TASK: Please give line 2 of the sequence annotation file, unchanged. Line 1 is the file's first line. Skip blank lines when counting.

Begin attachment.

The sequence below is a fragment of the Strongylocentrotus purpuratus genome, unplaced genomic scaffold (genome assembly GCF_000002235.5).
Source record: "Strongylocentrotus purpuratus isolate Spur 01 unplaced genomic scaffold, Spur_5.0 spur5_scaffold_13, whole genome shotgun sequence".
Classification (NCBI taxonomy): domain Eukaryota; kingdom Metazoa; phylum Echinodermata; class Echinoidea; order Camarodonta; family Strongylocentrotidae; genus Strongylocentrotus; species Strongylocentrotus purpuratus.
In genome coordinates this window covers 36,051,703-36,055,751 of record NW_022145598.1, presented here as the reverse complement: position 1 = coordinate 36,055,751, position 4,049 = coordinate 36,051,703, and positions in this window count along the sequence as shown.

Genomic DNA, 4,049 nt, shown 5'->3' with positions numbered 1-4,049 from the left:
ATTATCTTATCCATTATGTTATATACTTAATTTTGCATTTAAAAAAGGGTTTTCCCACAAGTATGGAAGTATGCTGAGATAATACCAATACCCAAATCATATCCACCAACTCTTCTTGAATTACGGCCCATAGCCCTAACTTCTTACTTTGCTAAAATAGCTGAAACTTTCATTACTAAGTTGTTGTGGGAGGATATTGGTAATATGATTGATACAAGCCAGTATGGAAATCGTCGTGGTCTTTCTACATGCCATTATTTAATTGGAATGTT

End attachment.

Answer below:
Source record: "Strongylocentrotus purpuratus isolate Spur 01 unplaced genomic scaffold, Spur_5.0 spur5_scaffold_13, whole genome shotgun sequence".